Maintained Michele Uva, Football and Social Responsibility Director, “Today we kick off a wide-ranging effort to advocate for infrastructure sustainability across the European football ecosystem, including through translations across all UEFA languages and dedicated sessions with subject-matter experts on environmental, social and governance criteria in the area of football infrastructure.”

Added Mark Fenwick, Partner Fenwick Iribarren Architects, “The football infrastructure of the future will increasingly link engineering, innovation and sustainability criteria. The guidelines showcase how this mix will provide long-term benefits to operators and strengthen the legacy of common spaces for local communities.”

The guidelines were developed with the support of experts externally (architects, clubs, national associations, operators, academics) and internally at UEFA (football and social responsibility division, football operations, national associations, and the European Union [EU] office).

The document is designed to be an online working tool and will be updated on a regular basis (including its numerous case studies) with the latest trends around technology, legislation and stakeholder expectations.

A Continuous Support to National Associations and Clubs

The UEFA will support national associations and clubs’ sustainability officers in the guidelines’ implementation through dedicated workshops and monitoring of the various activities. Numerous case studies and best practices are included in the guidelines and will be updated regularly, based on technological advancement, legislation, expectations from the civil society and ever-evolving UEFA requirements.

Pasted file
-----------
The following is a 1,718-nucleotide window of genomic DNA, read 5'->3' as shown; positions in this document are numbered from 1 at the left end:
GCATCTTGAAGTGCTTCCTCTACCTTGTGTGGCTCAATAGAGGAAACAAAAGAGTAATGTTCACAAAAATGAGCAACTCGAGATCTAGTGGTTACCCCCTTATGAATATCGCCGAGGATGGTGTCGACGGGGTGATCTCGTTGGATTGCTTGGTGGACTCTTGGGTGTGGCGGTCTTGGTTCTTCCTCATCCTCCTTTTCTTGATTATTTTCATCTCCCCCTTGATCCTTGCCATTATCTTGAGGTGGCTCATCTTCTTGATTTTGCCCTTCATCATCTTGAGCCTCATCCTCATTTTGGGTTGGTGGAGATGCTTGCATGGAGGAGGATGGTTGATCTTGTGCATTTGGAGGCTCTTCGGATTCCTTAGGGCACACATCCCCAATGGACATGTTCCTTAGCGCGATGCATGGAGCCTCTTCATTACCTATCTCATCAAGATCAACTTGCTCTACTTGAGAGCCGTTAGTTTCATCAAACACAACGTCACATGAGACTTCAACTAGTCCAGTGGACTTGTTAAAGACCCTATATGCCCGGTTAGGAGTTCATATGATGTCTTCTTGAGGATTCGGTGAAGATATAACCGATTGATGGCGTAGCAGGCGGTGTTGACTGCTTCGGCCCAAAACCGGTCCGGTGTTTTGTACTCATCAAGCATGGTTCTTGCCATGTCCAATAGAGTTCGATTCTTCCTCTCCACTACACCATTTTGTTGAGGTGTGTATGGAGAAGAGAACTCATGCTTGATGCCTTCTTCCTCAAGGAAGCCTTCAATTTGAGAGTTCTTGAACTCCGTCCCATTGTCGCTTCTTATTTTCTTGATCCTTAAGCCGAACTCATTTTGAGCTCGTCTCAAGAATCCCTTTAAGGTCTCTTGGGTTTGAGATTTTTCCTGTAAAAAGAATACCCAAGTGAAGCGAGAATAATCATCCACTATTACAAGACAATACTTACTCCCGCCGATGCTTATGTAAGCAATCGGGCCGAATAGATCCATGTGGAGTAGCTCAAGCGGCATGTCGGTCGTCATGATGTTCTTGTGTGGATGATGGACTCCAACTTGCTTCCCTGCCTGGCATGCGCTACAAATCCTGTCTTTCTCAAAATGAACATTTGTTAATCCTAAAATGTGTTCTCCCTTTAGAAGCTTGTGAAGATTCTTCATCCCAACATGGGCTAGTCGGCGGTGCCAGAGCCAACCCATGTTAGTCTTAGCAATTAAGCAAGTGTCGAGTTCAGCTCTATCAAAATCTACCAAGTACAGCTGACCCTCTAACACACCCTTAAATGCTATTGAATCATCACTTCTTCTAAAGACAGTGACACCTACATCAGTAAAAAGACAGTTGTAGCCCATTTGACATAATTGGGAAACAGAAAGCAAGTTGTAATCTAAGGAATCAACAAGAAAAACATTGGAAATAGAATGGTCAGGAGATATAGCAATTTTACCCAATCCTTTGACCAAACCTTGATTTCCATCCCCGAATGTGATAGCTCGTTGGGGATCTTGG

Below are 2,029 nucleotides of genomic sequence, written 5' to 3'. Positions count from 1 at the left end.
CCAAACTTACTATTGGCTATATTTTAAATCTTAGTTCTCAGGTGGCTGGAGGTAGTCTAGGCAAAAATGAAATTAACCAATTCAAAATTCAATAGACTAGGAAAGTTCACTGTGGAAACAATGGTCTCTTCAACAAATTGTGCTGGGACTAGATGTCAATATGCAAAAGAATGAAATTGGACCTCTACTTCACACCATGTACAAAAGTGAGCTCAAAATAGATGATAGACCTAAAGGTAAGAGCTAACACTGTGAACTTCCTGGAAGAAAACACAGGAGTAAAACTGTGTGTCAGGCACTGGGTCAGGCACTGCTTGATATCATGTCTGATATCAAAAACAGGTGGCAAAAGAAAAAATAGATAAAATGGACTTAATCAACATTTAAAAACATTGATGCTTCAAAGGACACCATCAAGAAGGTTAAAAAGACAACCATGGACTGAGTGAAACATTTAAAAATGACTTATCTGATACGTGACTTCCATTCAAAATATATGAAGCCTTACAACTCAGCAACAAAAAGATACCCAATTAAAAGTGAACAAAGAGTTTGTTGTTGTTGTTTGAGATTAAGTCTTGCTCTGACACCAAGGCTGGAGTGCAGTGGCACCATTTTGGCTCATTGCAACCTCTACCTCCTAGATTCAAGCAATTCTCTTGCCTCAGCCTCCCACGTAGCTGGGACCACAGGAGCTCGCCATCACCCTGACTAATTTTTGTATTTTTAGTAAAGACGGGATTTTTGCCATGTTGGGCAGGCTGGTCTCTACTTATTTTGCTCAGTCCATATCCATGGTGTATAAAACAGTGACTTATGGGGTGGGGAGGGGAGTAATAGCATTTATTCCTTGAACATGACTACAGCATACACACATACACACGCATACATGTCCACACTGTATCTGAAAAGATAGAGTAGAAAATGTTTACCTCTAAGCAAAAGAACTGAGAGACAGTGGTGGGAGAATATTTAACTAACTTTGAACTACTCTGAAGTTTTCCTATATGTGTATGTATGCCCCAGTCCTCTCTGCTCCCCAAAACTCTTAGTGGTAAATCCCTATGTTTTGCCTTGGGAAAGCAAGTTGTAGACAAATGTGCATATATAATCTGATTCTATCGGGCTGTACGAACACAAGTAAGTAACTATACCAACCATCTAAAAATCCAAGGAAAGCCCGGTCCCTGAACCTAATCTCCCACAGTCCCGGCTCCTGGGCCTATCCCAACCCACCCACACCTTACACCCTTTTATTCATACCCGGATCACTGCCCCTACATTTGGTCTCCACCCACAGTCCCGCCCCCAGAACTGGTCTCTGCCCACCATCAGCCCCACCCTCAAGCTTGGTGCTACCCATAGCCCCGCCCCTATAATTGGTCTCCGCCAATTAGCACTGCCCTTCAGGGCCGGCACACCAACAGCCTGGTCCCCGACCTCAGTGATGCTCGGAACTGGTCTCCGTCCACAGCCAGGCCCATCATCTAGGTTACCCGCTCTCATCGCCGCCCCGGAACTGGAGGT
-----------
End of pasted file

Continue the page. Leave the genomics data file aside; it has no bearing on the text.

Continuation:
Road to a Sustainable UEFA EURO 2024

The meeting in Mainz was rounded off by looking ahead to UEFA EURO 2024, to be held in Germany. The ambition is for this event to be the most sustainable EURO ever and a driving force for sustainable development in German and European football.

The 2024 UEFA European Football Championship, commonly referred to as UEFA EURO 2024 or simply EURO 2024, will be the 17th edition of the UEFA European Championship, the quadrennial international men’s football championship of Europe organized by the UEFA. It will be held in Germany from June 14th to July 14th, 2024.

The tournament is integrating sustainability dimensions in its tournament requirements and regulations, as well as in the match schedule, and will promote concrete and tangible actions in favor of the environment, social impact and good governance. At the same time, the event’s 10 designated Host Cities will rely entirely on existing stadiums and facilities to stage their allocated matches.

Speakers in Mainz included:

  • Michele Uva, Director, Football Social Responsibility, UEFA.
  • Andreas Mex Schär, Managing Director, EURO 2024 GmbH.
  • Mark Fenwick, CEO, Fenwick Iribarren Architects.
  • Sander van Stiphout, Director, Johan Cruijff ArenA Innovation.
  • Stephan Bandholz, Stadium Manager, 1. FSV Mainz 05 e. V.
  • Juergen Muth, Executive Director, Allianz Arena München Stadion GmbH.
  • Dr. Nina Malaviya, Project Lead EURO 2024 Fan Zone HC Frankfurt, Tourismus+Congress GmbH.

Visit the UEFA Sustainability website to learn more about football’s role in creating a more sustainable future.